Meet

Kara

Meet

Kara

Experience

Kara graduated with a B.S. in dietetics from the University of Nebraska-Lincoln in 2014 and a M.S. in medical nutrition from the University of Nebraska Medical Center in 2016. Her experience includes providing nutrition care in both the inpatient and outpatient settings. Kara has extensive experience working with a wide variety of health conditions and disease states.

Whether for chronic disease management or general health and wellbeing, Kara has a passion for helping clients meet their health goals while fostering a positive relationship with food. 

About Kara

My nutrition philosophy is simple: Nutrition, not restriction. Nutrition can be a powerful tool for optimizing health. However, too often we’re told what not to eat, what to eat less of or how to limit what we eat. Focusing on food rules and restrictions is typically unhelpful and even harmful in many situations. Health is complex. Nutrition is complex. We are all unique with our own personal goals, values, needs, strengths and challenges. Through a whole-person centered approach, we will work together to develop a nutrition plan that takes your unique circumstances into consideration. I will support you in nourishing your body in a way that allows you to feel your best physically, mentally and emotionally. My approach is free from food rules and restrictions, allowing you to break free from food guilt, stress and overwhelm. My goal is to help you meet your health goals while also prioritizing a positive relationship with food. If focusing on health and wellbeing is something you want to do, I’m here to support you by providing compassionate, individualized, evidence-based nutrition care. 

A little bit about me: 

I have loved food for as long as I can remember. My mom fostered this love with her time and patience teaching me to bake and cook. I learned about gardening from my dad and gained a deeper appreciation for food by seeing the hard work and dedication required to run the family farm. When I learned that I could pursue a career that combined food, science and helping others, I was instantly sold. Learning about nutrition science, human metabolism and medical nutrition therapy was fascinating. However, during my college years my joy for food slowly vanished. Among other societal pressures, I believed I needed to “eat perfectly” if I was going to be a dietitian. As it turns out, there isn’t a perfect way to eat. All I gained in my pursuit of eating perfectly was an unhealthy fixation on food, some disordered eating behaviors and increased guilt and shame.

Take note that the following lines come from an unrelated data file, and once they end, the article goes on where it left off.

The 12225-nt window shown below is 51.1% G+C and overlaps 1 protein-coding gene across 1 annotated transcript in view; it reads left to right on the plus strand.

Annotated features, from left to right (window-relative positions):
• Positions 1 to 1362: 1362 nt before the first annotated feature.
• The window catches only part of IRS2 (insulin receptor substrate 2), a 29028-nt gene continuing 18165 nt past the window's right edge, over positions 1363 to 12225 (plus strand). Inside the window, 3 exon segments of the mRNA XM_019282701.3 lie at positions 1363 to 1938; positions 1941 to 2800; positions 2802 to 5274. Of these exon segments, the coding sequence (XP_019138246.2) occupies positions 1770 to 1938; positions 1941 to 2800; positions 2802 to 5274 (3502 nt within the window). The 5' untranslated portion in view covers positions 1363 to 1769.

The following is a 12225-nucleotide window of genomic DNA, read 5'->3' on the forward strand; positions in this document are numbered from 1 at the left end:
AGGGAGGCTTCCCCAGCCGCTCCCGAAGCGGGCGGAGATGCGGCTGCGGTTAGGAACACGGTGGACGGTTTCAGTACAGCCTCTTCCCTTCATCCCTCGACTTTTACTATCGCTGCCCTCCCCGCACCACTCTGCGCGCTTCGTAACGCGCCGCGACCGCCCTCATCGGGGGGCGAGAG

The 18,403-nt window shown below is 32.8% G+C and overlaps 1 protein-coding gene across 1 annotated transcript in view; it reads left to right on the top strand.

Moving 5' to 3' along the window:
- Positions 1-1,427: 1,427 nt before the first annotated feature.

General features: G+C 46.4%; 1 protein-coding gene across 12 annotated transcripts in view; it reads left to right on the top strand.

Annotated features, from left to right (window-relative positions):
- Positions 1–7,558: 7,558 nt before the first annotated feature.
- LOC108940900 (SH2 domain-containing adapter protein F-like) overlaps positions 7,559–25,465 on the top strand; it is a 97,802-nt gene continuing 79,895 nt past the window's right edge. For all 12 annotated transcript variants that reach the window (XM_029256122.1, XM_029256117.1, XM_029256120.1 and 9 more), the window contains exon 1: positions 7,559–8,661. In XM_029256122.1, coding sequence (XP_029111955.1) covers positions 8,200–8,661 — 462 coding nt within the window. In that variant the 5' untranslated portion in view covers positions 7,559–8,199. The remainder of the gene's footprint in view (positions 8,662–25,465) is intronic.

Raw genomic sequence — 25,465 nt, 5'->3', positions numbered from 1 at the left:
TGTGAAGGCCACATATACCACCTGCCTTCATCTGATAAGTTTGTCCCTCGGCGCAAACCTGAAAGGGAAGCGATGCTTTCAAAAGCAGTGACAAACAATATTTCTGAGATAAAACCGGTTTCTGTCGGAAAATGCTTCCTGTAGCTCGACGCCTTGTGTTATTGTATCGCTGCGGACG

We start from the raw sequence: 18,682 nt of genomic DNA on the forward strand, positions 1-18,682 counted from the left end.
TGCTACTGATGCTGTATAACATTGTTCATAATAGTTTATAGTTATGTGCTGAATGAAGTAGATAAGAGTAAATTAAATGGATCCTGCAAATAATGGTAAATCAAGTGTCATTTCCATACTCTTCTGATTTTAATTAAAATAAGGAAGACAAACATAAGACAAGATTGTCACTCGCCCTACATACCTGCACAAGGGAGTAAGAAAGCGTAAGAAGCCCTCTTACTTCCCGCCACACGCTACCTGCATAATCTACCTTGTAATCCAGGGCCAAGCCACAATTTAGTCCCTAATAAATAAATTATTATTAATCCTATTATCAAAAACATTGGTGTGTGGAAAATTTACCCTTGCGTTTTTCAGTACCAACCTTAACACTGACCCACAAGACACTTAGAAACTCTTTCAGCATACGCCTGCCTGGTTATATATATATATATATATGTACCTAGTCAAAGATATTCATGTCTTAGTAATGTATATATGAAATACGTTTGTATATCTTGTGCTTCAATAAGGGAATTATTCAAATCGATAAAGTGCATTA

It wasn’t until after I graduated and started reading about intuitive eating and the effects of chronic dieting and diet culture that I fully recognized why my joy for food had disappeared. This allowed me to heal my own relationship with food and to make food and eating enjoyable again. My personal experiences completely changed my professional perspective. I’m not here to be the “food police” or pass judgment. I believe food should be enjoyable because after all, we can’t live without it. It is vitally important to me to help those I work with enjoy food, not fear it.

Sincerely,

Kara